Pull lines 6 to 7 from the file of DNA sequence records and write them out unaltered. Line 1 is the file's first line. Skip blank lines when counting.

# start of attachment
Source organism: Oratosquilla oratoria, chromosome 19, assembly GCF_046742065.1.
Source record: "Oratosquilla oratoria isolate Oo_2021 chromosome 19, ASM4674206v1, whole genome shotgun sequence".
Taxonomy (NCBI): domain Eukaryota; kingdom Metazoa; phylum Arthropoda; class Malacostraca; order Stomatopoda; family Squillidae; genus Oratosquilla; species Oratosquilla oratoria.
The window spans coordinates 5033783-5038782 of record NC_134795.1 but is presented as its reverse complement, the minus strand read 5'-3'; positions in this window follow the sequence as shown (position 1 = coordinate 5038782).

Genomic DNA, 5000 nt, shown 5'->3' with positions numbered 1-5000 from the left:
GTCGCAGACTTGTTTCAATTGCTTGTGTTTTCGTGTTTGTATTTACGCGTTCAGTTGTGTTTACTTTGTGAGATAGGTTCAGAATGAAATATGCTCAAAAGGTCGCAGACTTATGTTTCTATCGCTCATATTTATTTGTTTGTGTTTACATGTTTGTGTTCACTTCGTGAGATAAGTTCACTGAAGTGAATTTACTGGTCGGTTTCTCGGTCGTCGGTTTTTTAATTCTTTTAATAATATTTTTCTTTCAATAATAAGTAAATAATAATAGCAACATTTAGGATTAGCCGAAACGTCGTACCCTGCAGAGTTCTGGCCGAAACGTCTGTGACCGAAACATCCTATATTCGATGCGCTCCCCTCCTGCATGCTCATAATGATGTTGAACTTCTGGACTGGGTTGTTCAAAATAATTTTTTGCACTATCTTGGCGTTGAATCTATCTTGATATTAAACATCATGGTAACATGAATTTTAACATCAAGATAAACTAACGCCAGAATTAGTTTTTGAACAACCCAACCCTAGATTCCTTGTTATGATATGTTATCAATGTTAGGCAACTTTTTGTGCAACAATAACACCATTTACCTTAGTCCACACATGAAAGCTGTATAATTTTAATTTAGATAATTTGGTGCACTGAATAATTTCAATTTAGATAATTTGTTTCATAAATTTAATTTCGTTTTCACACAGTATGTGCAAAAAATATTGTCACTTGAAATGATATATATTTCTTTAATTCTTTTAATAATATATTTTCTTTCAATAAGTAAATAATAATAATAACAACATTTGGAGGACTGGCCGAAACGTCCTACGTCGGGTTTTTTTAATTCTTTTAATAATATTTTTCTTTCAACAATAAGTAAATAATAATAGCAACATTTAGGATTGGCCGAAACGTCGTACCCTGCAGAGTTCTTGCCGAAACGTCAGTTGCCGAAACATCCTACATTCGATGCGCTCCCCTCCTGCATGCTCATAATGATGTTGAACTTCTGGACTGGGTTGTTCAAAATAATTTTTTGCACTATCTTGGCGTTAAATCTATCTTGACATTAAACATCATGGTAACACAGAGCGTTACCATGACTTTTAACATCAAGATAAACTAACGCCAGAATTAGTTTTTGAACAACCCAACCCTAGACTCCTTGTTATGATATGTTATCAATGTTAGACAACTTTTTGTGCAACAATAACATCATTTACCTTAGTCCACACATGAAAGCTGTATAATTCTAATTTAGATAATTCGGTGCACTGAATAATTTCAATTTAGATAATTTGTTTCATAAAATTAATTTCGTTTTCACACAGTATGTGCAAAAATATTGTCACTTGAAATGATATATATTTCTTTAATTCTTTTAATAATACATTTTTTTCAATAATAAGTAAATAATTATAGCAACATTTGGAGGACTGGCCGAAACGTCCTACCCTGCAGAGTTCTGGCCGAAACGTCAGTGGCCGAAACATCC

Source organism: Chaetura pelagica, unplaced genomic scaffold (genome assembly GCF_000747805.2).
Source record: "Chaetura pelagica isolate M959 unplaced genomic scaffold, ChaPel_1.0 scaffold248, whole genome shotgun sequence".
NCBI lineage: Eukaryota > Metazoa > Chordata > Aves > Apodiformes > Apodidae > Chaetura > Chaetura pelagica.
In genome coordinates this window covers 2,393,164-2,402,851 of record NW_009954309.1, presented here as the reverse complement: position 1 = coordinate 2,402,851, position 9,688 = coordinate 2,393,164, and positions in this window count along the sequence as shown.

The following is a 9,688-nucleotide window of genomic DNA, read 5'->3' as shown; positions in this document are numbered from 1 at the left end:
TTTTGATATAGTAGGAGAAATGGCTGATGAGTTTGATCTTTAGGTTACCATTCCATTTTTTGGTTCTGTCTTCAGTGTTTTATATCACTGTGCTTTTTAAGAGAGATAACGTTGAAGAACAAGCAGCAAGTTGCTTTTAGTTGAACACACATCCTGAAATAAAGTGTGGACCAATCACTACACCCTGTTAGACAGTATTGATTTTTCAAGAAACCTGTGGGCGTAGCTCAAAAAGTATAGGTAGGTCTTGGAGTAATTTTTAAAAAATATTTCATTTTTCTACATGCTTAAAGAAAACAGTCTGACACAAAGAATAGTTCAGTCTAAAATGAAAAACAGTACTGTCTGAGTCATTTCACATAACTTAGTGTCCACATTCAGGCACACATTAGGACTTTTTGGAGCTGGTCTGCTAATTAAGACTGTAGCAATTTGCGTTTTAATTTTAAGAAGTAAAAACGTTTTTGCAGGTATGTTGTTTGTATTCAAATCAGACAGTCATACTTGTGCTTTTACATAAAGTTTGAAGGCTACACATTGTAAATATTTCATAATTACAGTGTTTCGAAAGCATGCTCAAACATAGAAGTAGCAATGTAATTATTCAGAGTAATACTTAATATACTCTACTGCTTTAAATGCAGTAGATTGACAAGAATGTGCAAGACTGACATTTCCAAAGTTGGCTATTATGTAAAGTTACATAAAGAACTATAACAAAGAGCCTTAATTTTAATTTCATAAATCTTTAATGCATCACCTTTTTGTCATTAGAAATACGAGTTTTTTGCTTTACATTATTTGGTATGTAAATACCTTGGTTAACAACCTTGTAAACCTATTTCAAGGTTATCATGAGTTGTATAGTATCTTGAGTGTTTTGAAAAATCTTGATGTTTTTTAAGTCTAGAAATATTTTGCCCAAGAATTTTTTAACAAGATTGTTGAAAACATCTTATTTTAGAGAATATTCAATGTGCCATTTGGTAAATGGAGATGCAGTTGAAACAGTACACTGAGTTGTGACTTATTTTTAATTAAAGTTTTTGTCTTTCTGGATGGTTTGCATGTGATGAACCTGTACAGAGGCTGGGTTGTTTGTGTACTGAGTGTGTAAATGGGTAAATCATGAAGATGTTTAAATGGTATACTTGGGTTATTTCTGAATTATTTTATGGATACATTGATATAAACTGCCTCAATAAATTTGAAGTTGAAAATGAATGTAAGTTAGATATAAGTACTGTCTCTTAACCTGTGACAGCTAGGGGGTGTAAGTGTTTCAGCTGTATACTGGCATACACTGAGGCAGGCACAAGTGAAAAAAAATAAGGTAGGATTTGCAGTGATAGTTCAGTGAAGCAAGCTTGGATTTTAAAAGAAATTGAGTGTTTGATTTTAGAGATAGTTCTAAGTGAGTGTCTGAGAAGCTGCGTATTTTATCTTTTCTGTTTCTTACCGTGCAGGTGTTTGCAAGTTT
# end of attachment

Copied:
GTCGCAGACTTGTTTCAATTGCTTGTGTTTTCGTGTTTGTATTTACGCGTTCAGTTGTGTTTACTTTGTGAGATAGGTTCAGAATGAAATATGCTCAAAAGGTCGCAGACTTATGTTTCTATCGCTCATATTTATTTGTTTGTGTTTACATGTTTGTGTTCACTTCGTGAGATAAGTTCACTGAAGTGAATTTACTGGTCGGTTTCTCGGTCGTCGGTTTTTTAATTCTTTTAATAATATTTTTCTTTCAATAATAAGTAAATAATAATAGCAACATTTAGGATTAGCCGAAACGTCGTACCCTGCAGAGTTCTGGCCGAAACGTCTGTGACCGAAACATCCTATATTCGATGCGCTCCCCTCCTGCATGCTCATAATGATGTTGAACTTCTGGACTGGGTTGTTCAAAATAATTTTTTGCACTATCTTGGCGTTGAATCTATCTTGATATTAAACATCATGGTAACATGAATTTTAACATCAAGATAAACTAACGCCAGAATTAGTTTTTGAACAACCCAACCCTAGATTCCTTGTTATGATATGTTATCAATGTTAGGCAACTTTTTGTGCAACAATAACACCATTTACCTTAGTCCACACATGAAAGCTGTATAATTTTAATTTAGATAATTTGGTGCACTGAATAATTTCAATTTAGATAATTTGTTTCATAAATTTAATTTCGTTTTCACACAGTATGTGCAAAAAATATTGTCACTTGAAATGATATATATTTCTTTAATTCTTTTAATAATATATTTTCTTTCAATAAGTAAATAATAATAATAACAACATTTGGAGGACTGGCCGAAACGTCCTACGTCGGGTTTTTTTAATTCTTTTAATAATATTTTTCTTTCAACAATAAGTAAATAATAATAGCAACATTTAGGATTGGCCGAAACGTCGTACCCTGCAGAGTTCTTGCCGAAACGTCAGTTGCCGAAACATCCTACATTCGATGCGCTCCCCTCCTGCATGCTCATAATGATGTTGAACTTCTGGACTGGGTTGTTCAAAATAATTTTTTGCACTATCTTGGCGTTAAATCTATCTTGACATTAAACATCATGGTAACACAGAGCGTTACCATGACTTTTAACATCAAGATAAACTAACGCCAGAATTAGTTTTTGAACAACCCAACCCTAGACTCCTTGTTATGATATGTTATCAATGTTAGACAACTTTTTGTGCAACAATAACATCATTTACCTTAGTCCACACATGAAAGCTGTATAATTCTAATTTAGATAATTCGGTGCACTGAATAATTTCAATTTAGATAATTTGTTTCATAAAATTAATTTCGTTTTCACACAGTATGTGCAAAAATATTGTCACTTGAAATGATATATATTTCTTTAATTCTTTTAATAATACATTTTTTTCAATAATAAGTAAATAATTATAGCAACATTTGGAGGACTGGCCGAAACGTCCTACCCTGCAGAGTTCTGGCCGAAACGTCAGTGGCCGAAACATCC

Source organism: Chaetura pelagica, unplaced genomic scaffold (genome assembly GCF_000747805.2).